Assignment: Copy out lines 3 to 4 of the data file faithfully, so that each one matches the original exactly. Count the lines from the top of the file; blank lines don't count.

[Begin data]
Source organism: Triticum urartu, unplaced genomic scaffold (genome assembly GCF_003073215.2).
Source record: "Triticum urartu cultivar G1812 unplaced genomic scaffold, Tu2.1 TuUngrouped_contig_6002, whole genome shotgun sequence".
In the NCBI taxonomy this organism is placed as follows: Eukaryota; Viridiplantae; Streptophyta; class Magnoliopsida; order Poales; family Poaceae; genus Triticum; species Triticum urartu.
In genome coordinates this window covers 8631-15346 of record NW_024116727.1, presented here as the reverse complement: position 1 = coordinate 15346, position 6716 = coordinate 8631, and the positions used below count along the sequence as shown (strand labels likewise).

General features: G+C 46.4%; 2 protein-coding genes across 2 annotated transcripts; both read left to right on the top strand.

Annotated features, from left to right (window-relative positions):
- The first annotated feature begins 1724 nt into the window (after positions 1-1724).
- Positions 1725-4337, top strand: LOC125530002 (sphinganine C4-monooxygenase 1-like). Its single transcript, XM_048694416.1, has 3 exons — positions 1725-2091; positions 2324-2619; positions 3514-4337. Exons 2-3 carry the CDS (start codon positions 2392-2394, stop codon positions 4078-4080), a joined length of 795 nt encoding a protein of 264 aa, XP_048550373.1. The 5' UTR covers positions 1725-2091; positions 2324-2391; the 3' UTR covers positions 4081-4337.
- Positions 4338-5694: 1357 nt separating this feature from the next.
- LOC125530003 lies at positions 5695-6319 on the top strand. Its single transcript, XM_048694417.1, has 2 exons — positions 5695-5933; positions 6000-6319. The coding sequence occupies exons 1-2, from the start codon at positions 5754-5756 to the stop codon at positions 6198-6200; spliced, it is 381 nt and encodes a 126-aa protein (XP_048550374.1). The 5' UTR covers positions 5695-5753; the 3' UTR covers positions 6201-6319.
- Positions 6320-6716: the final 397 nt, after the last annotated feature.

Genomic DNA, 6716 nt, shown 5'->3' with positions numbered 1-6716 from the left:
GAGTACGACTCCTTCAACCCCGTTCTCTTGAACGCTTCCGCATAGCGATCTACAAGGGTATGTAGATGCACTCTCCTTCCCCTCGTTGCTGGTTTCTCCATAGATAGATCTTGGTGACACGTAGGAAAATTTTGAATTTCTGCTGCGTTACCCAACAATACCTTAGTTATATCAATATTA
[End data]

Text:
In the NCBI taxonomy this organism is placed as follows: Eukaryota; Viridiplantae; Streptophyta; class Magnoliopsida; order Poales; family Poaceae; genus Triticum; species Triticum urartu.
In genome coordinates this window covers 8631-15346 of record NW_024116727.1, presented here as the reverse complement: position 1 = coordinate 15346, position 6716 = coordinate 8631, and the positions used below count along the sequence as shown (strand labels likewise).